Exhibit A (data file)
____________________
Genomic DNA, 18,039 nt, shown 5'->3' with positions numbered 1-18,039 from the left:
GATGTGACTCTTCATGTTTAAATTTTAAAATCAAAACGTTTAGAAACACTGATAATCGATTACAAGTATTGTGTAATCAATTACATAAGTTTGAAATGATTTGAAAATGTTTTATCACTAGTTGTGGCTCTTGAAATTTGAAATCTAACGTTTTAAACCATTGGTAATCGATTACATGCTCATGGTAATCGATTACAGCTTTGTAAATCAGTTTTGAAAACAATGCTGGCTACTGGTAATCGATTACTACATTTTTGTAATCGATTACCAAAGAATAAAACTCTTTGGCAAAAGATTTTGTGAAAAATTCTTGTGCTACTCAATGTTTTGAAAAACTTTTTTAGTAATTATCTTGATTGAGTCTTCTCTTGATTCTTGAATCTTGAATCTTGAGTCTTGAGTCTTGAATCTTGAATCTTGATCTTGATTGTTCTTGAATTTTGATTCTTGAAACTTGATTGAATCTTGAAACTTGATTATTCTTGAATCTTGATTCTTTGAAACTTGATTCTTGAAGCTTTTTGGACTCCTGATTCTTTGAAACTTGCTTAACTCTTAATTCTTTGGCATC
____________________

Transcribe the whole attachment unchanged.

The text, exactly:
Genomic DNA, 18,039 nt, shown 5'->3' with positions numbered 1-18,039 from the left:
GATGTGACTCTTCATGTTTAAATTTTAAAATCAAAACGTTTAGAAACACTGATAATCGATTACAAGTATTGTGTAATCAATTACATAAGTTTGAAATGATTTGAAAATGTTTTATCACTAGTTGTGGCTCTTGAAATTTGAAATCTAACGTTTTAAACCATTGGTAATCGATTACATGCTCATGGTAATCGATTACAGCTTTGTAAATCAGTTTTGAAAACAATGCTGGCTACTGGTAATCGATTACTACATTTTTGTAATCGATTACCAAAGAATAAAACTCTTTGGCAAAAGATTTTGTGAAAAATTCTTGTGCTACTCAATGTTTTGAAAAACTTTTTTAGTAATTATCTTGATTGAGTCTTCTCTTGATTCTTGAATCTTGAATCTTGAGTCTTGAGTCTTGAATCTTGAATCTTGATCTTGATTGTTCTTGAATTTTGATTCTTGAAACTTGATTGAATCTTGAAACTTGATTATTCTTGAATCTTGATTCTTTGAAACTTGATTCTTGAAGCTTTTTGGACTCCTGATTCTTTGAAACTTGCTTAACTCTTAATTCTTTGGCATC